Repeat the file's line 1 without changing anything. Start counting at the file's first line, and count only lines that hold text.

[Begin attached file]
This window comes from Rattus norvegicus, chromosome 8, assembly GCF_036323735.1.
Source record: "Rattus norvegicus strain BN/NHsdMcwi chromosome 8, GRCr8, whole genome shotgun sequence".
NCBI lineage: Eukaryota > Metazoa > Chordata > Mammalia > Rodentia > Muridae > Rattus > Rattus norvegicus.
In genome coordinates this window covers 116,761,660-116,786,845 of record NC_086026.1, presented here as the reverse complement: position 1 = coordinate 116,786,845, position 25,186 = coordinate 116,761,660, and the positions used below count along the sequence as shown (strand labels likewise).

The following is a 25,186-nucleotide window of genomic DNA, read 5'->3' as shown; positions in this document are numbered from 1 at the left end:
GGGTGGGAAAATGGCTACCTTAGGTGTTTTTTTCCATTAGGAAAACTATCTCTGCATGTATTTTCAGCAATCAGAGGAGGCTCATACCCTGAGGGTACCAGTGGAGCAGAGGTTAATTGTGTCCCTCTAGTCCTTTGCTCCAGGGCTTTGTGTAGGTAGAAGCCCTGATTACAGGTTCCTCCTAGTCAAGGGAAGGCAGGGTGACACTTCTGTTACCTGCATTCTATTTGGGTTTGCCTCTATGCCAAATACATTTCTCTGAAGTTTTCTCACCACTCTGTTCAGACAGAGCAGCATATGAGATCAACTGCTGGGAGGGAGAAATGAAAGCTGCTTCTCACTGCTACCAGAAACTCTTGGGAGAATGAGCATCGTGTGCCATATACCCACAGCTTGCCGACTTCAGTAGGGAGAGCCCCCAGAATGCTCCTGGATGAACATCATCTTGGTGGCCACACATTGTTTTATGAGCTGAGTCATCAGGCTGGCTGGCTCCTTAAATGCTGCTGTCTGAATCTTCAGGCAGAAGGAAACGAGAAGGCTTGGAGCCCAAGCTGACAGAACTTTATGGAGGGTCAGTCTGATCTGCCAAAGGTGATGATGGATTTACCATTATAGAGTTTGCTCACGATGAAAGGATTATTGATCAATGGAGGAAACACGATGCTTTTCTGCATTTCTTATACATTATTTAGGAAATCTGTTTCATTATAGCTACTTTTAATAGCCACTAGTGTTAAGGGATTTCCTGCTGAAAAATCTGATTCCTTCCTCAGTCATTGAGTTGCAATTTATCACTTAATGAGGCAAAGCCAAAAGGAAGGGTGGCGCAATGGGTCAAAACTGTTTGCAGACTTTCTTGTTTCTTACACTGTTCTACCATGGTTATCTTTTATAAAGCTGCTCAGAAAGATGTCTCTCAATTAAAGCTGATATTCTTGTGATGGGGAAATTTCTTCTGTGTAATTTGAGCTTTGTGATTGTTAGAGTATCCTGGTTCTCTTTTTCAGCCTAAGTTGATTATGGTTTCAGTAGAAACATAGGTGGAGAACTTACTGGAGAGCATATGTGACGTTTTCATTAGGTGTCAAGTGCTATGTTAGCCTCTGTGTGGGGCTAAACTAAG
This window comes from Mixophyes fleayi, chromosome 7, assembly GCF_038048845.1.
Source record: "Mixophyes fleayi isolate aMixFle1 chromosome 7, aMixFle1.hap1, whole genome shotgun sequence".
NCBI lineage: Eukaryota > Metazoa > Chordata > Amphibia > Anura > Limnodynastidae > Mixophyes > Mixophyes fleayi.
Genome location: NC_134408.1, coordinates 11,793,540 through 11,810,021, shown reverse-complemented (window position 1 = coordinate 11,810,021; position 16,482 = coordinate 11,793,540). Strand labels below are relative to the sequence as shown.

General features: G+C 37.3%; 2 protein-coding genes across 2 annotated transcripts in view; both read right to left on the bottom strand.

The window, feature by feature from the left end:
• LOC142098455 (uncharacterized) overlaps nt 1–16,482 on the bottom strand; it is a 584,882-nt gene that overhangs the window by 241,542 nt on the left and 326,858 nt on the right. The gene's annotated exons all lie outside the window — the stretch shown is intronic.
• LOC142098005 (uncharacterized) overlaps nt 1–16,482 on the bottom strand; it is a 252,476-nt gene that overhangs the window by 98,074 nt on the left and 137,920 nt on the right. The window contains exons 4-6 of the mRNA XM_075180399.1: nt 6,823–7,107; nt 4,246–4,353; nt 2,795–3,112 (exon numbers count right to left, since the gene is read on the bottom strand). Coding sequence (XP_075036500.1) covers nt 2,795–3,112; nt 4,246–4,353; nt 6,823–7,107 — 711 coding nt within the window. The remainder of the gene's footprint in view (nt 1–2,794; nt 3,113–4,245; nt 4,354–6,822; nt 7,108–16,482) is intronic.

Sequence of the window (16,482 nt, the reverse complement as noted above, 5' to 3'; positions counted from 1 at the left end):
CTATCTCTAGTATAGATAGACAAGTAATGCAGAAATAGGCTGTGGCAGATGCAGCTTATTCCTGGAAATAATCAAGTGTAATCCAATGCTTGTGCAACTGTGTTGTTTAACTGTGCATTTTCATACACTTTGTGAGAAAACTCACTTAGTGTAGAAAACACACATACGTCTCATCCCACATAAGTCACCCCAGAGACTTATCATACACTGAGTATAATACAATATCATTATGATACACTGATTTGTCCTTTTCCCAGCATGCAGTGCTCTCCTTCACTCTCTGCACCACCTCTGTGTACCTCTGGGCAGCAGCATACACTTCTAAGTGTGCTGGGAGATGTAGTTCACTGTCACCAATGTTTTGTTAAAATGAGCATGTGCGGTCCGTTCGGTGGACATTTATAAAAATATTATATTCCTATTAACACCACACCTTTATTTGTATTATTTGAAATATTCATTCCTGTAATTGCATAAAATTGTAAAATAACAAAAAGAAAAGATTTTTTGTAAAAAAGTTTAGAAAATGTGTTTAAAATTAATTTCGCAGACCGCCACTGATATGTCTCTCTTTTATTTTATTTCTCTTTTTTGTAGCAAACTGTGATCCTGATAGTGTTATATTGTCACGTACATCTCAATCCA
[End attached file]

This window comes from Rattus norvegicus, chromosome 8, assembly GCF_036323735.1.